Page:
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THINK YOU’VE GOT A HANDLE ON THIS US STATE NICKNAME QUIZ?

Did you ever collect all those state quarters? Put them to good use on this quiz about curious state monikers and the facts around them.
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Mississippi’s nickname comes from the magnificent trees that grow there. What is it?

Idioms for rise

    get a rise out of, Informal.
    1. to provoke, as to action or anger.
    2. to evoke the expected or desired response from.
    give rise to, to originate; produce; cause: The Industrial Revolution gave rise to accelerated urbanization.

Origin of rise

First recorded before 1000; Middle English risen (verb), Old English rīsan; cognate with Dutch rijzen, Old High German rīsan, Gothic reisan; akin to raise, rear2

words often confused with rise

See raise.

OTHER WORDS FROM rise

half-rise, nounre·rise, verb, re·rose, re·ris·en, re·ris·ing.un·ris·en, adjective

WORDS THAT MAY BE CONFUSED WITH rise

raise, rise (see confusables note at raise)
Dictionary.com Unabridged Based on the Random House Unabridged Dictionary, © Random House, Inc. 2021

VOCAB BUILDER

What is a basic definition of rise?

Rise means to get up from a low position or to increase. As a noun, rise means an elevation from a starting point. The word rise has many other senses as a verb and a noun. In nearly every sense, the word rise refers to something going up or going upward, either literally or figuratively.

When something or someone rises, it is going from a seated or prone position to an upright, erect position. If a cat rises from the floor, for example, it moves from sitting or laying down on the floor to standing.

  • Real-life examples: At sporting events, people rise out of their chairs during the national anthem. A person rises after doing push-ups or sit-ups. When zombies rise from the dead, they are standing up from a lying position in the dirt or a coffin.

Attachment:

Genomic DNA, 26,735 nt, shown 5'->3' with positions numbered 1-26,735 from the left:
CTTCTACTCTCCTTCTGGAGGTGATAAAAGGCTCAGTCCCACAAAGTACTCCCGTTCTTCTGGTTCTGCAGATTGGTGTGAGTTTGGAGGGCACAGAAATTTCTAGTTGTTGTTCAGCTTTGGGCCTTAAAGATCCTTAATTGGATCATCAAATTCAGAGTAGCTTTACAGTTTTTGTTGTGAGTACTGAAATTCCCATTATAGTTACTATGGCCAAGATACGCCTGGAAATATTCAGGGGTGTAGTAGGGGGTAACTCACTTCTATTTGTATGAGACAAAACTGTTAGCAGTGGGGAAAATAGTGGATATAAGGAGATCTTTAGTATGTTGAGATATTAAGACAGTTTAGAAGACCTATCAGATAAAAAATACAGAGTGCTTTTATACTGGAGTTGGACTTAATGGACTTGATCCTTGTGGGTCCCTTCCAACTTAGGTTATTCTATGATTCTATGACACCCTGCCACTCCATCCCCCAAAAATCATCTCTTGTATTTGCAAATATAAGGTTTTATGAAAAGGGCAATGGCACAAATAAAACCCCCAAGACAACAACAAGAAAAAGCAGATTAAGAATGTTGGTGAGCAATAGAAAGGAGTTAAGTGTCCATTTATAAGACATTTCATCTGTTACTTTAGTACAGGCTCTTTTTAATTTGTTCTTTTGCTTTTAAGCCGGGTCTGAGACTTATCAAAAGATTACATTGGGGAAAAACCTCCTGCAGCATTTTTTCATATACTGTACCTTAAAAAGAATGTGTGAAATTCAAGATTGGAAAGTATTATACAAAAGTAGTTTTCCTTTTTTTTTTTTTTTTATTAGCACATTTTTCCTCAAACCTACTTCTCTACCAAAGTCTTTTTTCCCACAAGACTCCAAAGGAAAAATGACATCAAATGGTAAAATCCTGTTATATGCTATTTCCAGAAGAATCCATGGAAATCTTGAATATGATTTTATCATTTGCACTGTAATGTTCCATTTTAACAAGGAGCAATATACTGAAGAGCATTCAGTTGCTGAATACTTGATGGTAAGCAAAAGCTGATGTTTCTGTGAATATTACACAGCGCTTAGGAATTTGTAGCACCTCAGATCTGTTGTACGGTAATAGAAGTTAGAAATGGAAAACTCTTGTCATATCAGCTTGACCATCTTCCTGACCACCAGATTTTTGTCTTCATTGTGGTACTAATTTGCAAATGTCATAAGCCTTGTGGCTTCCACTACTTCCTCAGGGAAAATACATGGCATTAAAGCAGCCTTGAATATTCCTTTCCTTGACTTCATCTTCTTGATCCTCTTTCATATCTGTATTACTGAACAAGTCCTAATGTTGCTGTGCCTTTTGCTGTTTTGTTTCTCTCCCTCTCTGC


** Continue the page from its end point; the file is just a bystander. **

• Used in a sentence: Jessica quickly rose to her feet after her mom caught her lazing on the couch. 

Rise can also mean to increase, especially something that is measured in numbers, such as prices or temperature.

  • Real-life examples: The temperature rises when it is hot outside. News ratings tend to rise during elections, scandals, or natural disasters. Your cost of living will probably rise dramatically if you decide to move to New York City.
  • Used in a sentence: The cost of my electric bill keeps rising no matter how little power I use.

As a noun, rise means an elevation or increase from a beginning or first appearance.

  • Real-life examples: Asia was changed forever by the rise of the Mongol Empire during the 12th and 13th centuries. The rise of rock and roll music occurred during the 1950s. The rise of the Nazis in the 1930s changed world history.
  • Used in a sentence: In my opinion, music got a lot more interesting after the rise of hip-hop. 

Where does rise come from?

The first records of rise come from before the year 1000. It ultimately comes from the Old English verb rīsan. It is related to similar words with the same meaning, such as the Dutch rijzen and the Old High German rīsan.

Did you know ... ?

What are some other forms related to rise?

  • riser (noun)
  • risen (adjective, past participle)
  • half-rise (noun)
  • rerise (verb)
  • unrisen (adjective)

What are some synonyms for rise?

What are some words that share a root or word element with rise

What are some words that often get used in discussing rise?

What are some words rise may be commonly confused with?

How is rise used in real life?

Rise is a very common word that most often means to get up or to increase.

Try using rise!

Which of the following words is NOT a synonym of rise?

A. ascend
B. move up
C. descend
D. get up

Example sentences from the Web for rise

British Dictionary definitions for rise

rise
/ (raɪz) /

verb rises, rising, rose (rəʊz) or risen (ˈrɪzən) (mainly intr)

noun

Word Origin for rise

Old English rīsan; related to Old Saxon rīsan, Gothic reisan
Collins English Dictionary - Complete & Unabridged 2012 Digital Edition © William Collins Sons & Co. Ltd. 1979, 1986 © HarperCollins Publishers 1998, 2000, 2003, 2005, 2006, 2007, 2009, 2012

Idioms and Phrases with rise

rise

The American Heritage® Idioms Dictionary Copyright © 2002, 2001, 1995 by Houghton Mifflin Harcourt Publishing Company. Published by Houghton Mifflin Harcourt Publishing Company.
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